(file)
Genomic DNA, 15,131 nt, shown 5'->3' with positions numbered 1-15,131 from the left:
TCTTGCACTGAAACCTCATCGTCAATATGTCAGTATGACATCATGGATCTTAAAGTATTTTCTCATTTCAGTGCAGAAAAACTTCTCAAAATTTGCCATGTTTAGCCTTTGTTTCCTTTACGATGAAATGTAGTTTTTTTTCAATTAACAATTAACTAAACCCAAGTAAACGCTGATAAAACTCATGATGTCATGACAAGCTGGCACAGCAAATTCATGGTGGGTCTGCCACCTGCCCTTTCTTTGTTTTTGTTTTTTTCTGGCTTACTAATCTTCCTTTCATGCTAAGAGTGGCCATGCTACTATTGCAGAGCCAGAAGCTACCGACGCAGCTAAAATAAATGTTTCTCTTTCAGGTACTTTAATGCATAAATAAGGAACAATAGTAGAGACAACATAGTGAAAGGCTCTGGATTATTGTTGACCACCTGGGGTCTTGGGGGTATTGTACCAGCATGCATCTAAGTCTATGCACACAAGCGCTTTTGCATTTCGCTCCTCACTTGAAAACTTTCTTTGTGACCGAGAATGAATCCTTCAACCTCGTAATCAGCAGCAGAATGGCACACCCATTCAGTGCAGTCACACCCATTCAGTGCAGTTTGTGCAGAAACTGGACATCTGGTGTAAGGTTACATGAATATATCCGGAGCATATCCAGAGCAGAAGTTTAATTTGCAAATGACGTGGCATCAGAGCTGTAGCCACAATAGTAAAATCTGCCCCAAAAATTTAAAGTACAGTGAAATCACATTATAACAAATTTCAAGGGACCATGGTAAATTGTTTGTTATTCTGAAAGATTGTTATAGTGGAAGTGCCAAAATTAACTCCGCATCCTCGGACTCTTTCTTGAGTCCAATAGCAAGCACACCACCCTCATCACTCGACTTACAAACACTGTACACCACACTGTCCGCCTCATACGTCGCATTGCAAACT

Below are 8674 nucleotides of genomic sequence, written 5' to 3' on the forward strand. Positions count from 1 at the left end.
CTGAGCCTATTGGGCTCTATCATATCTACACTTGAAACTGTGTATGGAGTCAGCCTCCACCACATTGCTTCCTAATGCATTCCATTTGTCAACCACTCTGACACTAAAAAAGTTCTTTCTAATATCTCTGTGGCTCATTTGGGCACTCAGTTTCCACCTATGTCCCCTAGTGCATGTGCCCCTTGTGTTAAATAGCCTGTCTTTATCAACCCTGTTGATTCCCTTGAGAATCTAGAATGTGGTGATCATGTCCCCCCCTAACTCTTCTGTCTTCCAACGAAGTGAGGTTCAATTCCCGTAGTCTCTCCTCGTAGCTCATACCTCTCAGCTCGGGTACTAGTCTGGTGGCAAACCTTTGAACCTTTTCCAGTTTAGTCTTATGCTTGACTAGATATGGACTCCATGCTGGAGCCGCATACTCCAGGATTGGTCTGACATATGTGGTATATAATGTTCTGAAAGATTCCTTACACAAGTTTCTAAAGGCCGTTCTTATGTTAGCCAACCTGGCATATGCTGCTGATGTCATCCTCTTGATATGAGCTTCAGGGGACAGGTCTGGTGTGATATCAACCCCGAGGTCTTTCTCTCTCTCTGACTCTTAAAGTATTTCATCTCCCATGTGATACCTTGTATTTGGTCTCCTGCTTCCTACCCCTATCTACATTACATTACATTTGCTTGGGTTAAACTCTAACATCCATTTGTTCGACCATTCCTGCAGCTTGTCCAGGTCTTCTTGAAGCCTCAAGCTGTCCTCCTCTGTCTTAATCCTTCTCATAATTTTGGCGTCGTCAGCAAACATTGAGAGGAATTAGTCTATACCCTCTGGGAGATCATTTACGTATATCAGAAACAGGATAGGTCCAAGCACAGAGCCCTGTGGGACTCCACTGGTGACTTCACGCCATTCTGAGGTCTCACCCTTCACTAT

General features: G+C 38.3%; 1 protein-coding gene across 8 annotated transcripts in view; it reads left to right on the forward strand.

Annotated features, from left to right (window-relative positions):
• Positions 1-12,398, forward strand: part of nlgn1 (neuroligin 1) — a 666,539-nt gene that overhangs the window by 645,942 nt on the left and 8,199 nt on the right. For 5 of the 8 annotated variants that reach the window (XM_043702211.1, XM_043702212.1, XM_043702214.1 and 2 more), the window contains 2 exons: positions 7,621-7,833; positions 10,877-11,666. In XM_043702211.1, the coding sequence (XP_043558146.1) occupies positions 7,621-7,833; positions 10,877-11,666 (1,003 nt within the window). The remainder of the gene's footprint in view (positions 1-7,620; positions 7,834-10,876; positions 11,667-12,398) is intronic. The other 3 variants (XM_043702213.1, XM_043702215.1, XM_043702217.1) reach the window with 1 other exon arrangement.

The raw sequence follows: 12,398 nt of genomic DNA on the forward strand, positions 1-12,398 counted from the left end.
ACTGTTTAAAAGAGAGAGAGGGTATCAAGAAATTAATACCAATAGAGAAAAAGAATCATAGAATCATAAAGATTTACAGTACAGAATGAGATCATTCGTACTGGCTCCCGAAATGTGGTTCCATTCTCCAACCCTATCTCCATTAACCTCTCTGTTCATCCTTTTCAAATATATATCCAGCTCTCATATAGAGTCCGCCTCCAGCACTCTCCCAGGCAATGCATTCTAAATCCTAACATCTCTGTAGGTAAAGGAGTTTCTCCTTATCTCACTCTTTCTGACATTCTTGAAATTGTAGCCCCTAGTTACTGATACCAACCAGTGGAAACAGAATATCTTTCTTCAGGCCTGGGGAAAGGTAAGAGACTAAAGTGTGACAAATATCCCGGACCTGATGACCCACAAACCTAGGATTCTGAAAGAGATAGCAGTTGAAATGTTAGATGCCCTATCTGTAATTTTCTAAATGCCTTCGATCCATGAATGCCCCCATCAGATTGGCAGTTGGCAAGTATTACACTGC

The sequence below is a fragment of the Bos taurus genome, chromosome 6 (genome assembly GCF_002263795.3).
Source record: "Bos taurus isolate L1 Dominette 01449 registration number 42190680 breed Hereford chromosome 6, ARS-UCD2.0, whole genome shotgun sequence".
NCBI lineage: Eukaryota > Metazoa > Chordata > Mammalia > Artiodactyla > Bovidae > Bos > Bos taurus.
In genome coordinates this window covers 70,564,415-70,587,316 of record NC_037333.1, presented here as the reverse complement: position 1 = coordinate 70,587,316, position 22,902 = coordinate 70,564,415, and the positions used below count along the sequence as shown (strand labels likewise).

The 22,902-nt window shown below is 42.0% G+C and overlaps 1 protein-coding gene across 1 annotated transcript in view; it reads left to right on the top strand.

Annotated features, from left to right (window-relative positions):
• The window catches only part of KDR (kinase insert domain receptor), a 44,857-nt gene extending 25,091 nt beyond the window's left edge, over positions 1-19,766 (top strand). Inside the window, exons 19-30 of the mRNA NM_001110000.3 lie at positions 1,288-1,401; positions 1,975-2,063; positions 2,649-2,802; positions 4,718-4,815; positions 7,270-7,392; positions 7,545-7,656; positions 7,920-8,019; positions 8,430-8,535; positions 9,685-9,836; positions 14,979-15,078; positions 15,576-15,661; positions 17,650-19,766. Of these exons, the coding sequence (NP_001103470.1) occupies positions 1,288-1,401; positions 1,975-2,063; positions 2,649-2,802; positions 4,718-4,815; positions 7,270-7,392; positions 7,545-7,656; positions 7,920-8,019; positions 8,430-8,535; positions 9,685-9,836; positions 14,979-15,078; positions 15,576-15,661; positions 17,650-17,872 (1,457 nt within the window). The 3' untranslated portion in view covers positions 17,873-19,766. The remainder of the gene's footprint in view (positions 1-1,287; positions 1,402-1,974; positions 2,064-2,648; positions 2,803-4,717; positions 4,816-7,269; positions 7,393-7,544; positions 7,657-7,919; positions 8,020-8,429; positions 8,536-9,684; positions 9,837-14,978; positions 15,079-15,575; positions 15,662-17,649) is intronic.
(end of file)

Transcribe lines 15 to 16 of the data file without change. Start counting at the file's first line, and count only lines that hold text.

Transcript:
Annotated features, from left to right (window-relative positions):
• The window catches only part of KDR (kinase insert domain receptor), a 44,857-nt gene extending 25,091 nt beyond the window's left edge, over positions 1-19,766 (top strand). Inside the window, exons 19-30 of the mRNA NM_001110000.3 lie at positions 1,288-1,401; positions 1,975-2,063; positions 2,649-2,802; positions 4,718-4,815; positions 7,270-7,392; positions 7,545-7,656; positions 7,920-8,019; positions 8,430-8,535; positions 9,685-9,836; positions 14,979-15,078; positions 15,576-15,661; positions 17,650-19,766. Of these exons, the coding sequence (NP_001103470.1) occupies positions 1,288-1,401; positions 1,975-2,063; positions 2,649-2,802; positions 4,718-4,815; positions 7,270-7,392; positions 7,545-7,656; positions 7,920-8,019; positions 8,430-8,535; positions 9,685-9,836; positions 14,979-15,078; positions 15,576-15,661; positions 17,650-17,872 (1,457 nt within the window). The 3' untranslated portion in view covers positions 17,873-19,766. The remainder of the gene's footprint in view (positions 1-1,287; positions 1,402-1,974; positions 2,064-2,648; positions 2,803-4,717; positions 4,816-7,269; positions 7,393-7,544; positions 7,657-7,919; positions 8,020-8,429; positions 8,536-9,684; positions 9,837-14,978; positions 15,079-15,575; positions 15,662-17,649) is intronic.